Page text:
Why are websites asking about cookies?

According to the California Attorney General’s Office, California residents have the right to know what personal information businesses collect about you, to have that information deleted, and to insist that your personal information not be sold. Further, the Attorney General said: “You also have the right to be informed, before or when companies collect your personal information, what types of personal information they collect and what they can do. with this information “.

Consumers have been slow to exercise these rights. A survey last year by the Interactive Advertising Bureau found that only 1-5% of internet users tell sites not to sell their data.

The low rate may reflect the desire of internet users not to disrupt the targeted advertising system that generates revenue for the sites and supports many free online services. But it may also reflect confusion among consumers about their options, given the many different approaches sites have taken to educating consumers about cookies and data tracking.

The first time you visit a website, you will often see a banner or other pop-up notification alerting you to the site’s use of cookies. Other sites, including this one, may also post persistent links to their data policies somewhere on their home pages.

The most basic pop-up banner will say something like, “This website uses cookies. By continuing to use this website, you consent to the use of cookies. Then there will be links to the site’s privacy policy and a button to click to signal your consent.

Even if you don’t agree, simply closing the banner is generally considered consent. So if you are concerned about how your personal information will be used, follow the link to the company’s privacy policy. Keep in mind, however, that you are not allowed to tell a site to stop. collection your data – you can only ask it not to to sell this information. And if it doesn’t meet the legal definition of a data seller, it may not offer you any control over cookies.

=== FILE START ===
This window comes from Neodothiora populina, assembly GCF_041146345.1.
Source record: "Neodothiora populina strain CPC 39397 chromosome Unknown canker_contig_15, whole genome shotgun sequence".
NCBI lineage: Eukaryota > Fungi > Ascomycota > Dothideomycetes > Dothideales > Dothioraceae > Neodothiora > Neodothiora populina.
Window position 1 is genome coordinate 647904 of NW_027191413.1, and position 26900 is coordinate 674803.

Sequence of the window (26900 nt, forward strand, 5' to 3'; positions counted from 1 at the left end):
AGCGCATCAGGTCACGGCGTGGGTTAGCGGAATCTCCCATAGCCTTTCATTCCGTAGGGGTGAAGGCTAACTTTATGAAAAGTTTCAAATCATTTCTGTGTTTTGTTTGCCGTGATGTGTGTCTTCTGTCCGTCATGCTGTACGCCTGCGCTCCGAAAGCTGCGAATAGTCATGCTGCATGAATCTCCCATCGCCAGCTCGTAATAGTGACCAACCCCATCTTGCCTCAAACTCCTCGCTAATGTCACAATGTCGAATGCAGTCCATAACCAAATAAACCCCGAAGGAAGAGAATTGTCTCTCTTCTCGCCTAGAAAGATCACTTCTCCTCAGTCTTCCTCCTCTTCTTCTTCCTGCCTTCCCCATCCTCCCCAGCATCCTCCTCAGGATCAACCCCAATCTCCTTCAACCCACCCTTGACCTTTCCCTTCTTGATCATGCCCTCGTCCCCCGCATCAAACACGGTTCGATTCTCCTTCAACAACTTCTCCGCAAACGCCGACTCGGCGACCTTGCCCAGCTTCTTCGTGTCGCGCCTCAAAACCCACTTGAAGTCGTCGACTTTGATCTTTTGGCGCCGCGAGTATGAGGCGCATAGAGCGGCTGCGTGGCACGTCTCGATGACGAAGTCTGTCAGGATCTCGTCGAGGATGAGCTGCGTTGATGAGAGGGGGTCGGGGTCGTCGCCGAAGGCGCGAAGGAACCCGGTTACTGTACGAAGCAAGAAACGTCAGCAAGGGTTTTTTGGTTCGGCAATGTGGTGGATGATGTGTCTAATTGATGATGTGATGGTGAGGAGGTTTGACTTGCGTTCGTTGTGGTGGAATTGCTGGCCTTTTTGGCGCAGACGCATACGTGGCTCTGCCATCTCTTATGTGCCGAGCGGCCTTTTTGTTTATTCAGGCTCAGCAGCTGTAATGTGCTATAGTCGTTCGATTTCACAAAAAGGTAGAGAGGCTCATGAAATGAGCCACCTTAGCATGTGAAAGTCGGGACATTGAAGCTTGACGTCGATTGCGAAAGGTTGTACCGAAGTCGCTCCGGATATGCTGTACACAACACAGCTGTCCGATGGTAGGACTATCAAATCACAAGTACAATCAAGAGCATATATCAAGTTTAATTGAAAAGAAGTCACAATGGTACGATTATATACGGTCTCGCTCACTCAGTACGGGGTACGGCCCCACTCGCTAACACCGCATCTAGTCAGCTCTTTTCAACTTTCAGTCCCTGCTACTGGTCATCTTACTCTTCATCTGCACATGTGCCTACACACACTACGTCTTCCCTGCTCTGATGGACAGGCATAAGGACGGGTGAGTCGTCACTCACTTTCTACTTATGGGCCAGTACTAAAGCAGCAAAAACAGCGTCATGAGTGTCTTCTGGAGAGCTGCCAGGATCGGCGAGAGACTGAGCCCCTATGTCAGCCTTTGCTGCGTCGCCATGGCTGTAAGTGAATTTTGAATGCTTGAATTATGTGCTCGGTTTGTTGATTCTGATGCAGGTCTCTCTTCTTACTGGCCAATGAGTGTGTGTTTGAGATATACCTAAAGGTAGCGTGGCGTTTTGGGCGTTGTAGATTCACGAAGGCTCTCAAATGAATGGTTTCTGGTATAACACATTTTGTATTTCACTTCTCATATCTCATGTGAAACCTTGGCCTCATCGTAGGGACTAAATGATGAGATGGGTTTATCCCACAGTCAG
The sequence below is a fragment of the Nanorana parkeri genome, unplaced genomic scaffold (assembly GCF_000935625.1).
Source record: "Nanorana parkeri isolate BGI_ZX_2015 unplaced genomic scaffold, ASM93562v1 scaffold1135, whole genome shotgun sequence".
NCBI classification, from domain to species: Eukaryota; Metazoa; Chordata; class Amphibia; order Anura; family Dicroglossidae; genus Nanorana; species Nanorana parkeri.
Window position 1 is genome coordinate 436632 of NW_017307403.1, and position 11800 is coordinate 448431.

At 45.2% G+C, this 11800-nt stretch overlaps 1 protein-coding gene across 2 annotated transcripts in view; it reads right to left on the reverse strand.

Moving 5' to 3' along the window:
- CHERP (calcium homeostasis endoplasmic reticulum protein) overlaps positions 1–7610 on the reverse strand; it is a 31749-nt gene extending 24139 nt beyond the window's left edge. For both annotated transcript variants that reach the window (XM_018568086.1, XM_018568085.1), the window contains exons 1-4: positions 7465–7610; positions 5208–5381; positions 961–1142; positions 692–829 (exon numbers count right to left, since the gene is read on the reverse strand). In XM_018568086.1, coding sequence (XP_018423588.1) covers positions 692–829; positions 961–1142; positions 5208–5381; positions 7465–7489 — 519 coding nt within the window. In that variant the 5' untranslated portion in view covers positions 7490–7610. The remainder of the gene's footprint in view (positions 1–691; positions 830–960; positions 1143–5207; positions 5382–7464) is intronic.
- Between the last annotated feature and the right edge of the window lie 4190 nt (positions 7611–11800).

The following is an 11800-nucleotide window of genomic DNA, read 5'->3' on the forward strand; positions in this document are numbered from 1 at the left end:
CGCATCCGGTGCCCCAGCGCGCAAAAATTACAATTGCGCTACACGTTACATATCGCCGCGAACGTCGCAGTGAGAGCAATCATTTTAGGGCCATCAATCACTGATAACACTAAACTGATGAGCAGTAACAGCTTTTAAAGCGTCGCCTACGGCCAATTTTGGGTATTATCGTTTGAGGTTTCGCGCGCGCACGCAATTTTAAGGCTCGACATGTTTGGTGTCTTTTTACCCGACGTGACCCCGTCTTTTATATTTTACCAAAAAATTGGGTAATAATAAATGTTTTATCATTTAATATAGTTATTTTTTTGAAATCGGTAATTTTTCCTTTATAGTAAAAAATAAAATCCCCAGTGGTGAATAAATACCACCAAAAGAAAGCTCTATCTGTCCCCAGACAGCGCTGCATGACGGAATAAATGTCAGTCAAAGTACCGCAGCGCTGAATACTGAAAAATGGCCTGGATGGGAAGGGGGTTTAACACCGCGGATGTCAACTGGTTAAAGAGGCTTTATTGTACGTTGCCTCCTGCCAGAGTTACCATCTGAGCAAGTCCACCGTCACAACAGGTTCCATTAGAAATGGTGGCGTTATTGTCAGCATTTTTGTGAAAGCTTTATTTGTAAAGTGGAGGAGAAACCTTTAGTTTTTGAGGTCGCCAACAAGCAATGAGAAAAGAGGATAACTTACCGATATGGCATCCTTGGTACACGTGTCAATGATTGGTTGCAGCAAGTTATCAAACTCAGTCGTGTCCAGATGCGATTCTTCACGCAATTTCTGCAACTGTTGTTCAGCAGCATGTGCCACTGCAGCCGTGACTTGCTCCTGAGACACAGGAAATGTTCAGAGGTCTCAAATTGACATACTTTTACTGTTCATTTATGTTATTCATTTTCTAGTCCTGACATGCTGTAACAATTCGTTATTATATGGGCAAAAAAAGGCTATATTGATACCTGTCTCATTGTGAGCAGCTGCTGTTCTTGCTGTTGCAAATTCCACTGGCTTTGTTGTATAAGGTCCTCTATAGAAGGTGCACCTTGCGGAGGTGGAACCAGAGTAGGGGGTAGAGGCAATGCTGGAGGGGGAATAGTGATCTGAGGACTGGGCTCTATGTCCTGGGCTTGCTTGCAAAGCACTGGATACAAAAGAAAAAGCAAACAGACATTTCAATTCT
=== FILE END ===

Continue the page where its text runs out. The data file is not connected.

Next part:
Pop-up notifications from some sites provide more precise control over the cookies installed on your device. For example, the Yubico.com pop-up window reads: “By browsing this site without restricting the use of cookies, you consent to our use and that of third parties of cookies, as set out in our Cookie Notice.” But in addition to an “Accept All” button, it provides a “Preferences” link that takes you to a page where you disable all or some of the site’s non-essential cookies.

Sites that give you the ability to manage preferences usually allow you to grant or deny permission for different types of cookies – for example, “functional” cookies, “performance” cookies, “analytical” cookies. , “marketing” cookies or “targeting” cookies. The types that raise the most immediate privacy concerns are those involved in marketing or targeting, as these can be third-party cookies that track your behavior on the internet.

For sites that sell non-anonymized personal information to third parties, the pop-up notification should include a button or link that says “Do not sell my information”. California law requires data sellers to provide a “clear and visible link” on their home pages to a web page that will allow you to block the sale of your information. For example, the Tapatalk.com pop-up explains that California law allows consumers to opt out of selling data, then offers two options: “Save and Exit” – presumably allowing the company to continue selling your data. – or “Do not sell My information.


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